Edition: U.S. / Global

Saturday, March 2, 2013

U.S.

Kevin McNamara, 44, switched to a vegan diet after bypass surgery last year to open two blocked arteries, but they have never been rigorously tested for their impact.
Jessica Kourkounis for The New York Times

Kevin McNamara, 44, switched to a vegan diet after bypass surgery last year to open two blocked arteries, but they have never been rigorously tested for their impact.

A study has infused the field of cardiovascular medicine with optimism, as scientists are calling for similarly rigorous studies of other popular diets.

A University Steak to Go With That Sweatshirt?

Washington State is the latest college to enter the meat market, offering premium beef, alongside its longtime staple, Cougar Gold, cheese in a can.

Spending Cuts Imposed; U.S. Starts to Trim Its Budget

President Obama formally triggered the across-the-board reductions late Friday night after failing to persuade Congressional Republicans to replace them with a mix of cuts and tax increases.

Growth of Sinkhole That Devoured Florida Man Threatens More Destruction

Engineers returned to do more tests at a hole that had grown to 20 feet deep and 30 feet wide and that officials said was “seriously unstable.”

Russians Renew Fury After Death of Adopted Boy in Texas Is Ruled Accidental

Texas officials said that so far they had found no reason to file criminal charges against the adoptive mother of a Russian boy.

California Governor Denies Parole for Manson Follower

Gov. Jerry Brown said the inmate, Bruce Davis, had more to disclose about the killings in which he was involved.

A Divide on Voting Rights in a Town Where Blood Spilled

McComb, Miss., was a battleground in the war for voting rights in the South. Residents disagree over whether their state and eight others need federal approval for changes.

Michigan Naming Fiscal Manager to Help Detroit

Gov. Rick Snyder of Michigan announced on Friday that the city of Detroit is so snarled in financial woes that the state must appoint an emergency manager to lead it out of disaster.

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Report May Ease Path for New Pipeline

A revised federal statement on the Keystone XL pipeline offers no environmental reasons that it should not be built, giving President Obama political cover to approve it.

Outside Box, Federal Judges Offer Addicts a Free Path

In federal courts in eight states including New York, “drug courts” for some defendants in nonviolent crimes have been embraced by a judiciary bristling at rigid sentencing guidelines.

Soldier to Face More Serious Charges in Leak

Despite a guilty plea, military prosecutors decided to proceed with a court-martial that could result in a sentence of life without parole for Pfc. Bradley Manning.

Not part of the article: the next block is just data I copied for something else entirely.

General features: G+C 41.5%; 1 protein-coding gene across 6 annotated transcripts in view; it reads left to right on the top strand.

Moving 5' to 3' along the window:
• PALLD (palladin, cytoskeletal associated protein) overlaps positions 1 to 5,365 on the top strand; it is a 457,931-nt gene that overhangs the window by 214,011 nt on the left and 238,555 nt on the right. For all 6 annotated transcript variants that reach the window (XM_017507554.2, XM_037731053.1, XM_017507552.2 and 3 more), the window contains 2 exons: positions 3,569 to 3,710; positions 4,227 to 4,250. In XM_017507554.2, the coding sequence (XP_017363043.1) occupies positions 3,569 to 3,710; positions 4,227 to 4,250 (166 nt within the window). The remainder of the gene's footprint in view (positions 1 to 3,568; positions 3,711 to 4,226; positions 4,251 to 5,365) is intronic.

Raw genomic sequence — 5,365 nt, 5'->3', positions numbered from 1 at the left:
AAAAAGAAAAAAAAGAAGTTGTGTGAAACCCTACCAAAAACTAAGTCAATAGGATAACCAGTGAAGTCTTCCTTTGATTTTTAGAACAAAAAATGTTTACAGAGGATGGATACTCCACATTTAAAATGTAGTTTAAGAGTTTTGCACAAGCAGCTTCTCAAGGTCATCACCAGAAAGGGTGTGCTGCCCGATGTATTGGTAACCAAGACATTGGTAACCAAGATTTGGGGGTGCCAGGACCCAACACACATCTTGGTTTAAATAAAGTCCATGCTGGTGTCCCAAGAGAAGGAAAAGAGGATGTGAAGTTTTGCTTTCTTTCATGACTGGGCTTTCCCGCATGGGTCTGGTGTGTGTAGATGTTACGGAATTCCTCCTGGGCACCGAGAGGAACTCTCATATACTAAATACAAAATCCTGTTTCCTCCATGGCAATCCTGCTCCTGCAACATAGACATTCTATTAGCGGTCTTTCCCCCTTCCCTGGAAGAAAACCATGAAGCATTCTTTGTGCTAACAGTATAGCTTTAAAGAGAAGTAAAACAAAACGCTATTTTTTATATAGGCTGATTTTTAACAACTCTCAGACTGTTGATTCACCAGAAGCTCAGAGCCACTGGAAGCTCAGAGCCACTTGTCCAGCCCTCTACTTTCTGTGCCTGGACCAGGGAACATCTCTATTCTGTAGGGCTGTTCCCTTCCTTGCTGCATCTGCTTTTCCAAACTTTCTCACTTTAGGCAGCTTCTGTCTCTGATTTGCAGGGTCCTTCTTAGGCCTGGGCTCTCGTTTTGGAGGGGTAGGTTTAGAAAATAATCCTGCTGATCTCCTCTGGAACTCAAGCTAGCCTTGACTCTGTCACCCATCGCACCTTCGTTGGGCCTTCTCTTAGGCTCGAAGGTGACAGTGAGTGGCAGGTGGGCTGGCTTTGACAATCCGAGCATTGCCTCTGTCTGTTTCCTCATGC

Under Fire, the Mayor of Pittsburgh Quits Race

Luke Ravenstahl abruptly dropped his bid for re-election amid a federal investigation of the city’s Police Department.

Ex-College Quarterback Is Acquitted of Rape in Montana

A former quarterback for the University of Montana was acquitted Friday of rape in a trial that riveted the city of Missoula.

Beliefs

Church, State and Bible Class in Texas

Despite efforts to integrate other religions at Texas public schools, teachers are not doing enough to make their classes welcoming to all beliefs, a study has shown.

Political Memo

Deep Philosophical Divide Underlies the Impasse

At bottom, the standoff over cuts pits Democrats’ wish to cushion market outcomes against Republicans’ desire to limit government.

A Symbol of Liberty, Strength and Budget Fights

When budget cuts have loomed, politicians have long warned that the Washington Monument might have to be closed. That tactic is of limited value now, as it is closed for repairs.

Despite the Dysfunction, Congress Still Has Fans

Very few people seem to like Congress much these days. Those who do talk about why.

Multimedia

Interactive Feature: Faces of the Dead

Nearly nine years passed before American forces reached their first 1,000 dead in the war in Afghanistan. The second 1,000 came just 27 months later, after a troop surge in 2010.

Interactive Feature: Explore the Subsidies

Browse a database of business incentives awarded by hundreds of cities, counties and states compiled during a 10-month investigation by The New York Times.

Interactive Map: The Geography of Government Benefits

See the share of Americans’ income that comes from government benefit programs like Medicare, Medicaid, Social Security, veterans’ benefits and food stamps.

Part I

Attacked at 19 by an Air Force Trainer, and Speaking Out

Virginia Messick is the first victim of a sexual assault scandal at Lackland Air Force Base to discuss what she has endured.

Part II

Trauma Sets Female Veterans Adrift Back Home

Returning servicewomen are the fastest growing segment of the homeless population, an often-invisible group bouncing between friends’ sofas and shelters.

From the Magazine

How to Spend 47 Hours on a Train and Not Go Crazy

On a train trip across America, incredible subcultures take shape. Then vanish.

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Multimedia
From the Schoolhouse to the Factory Floor, Girding for Cuts

As $85 billion in spending cuts loom, people across the country who rely on government services have been trying to fathom what it would mean for them.

The Hard Road Back

A series of articles and videos chronicling the experiences of military veterans who have returned from Iraq and Afghanistan but continue to confront the medical and psychological scars of battle.

This series examines the expectations, disappointments and challenges that shape the lives of Donna Dove, her customers and the city they know intimately, Elyria, Ohio.

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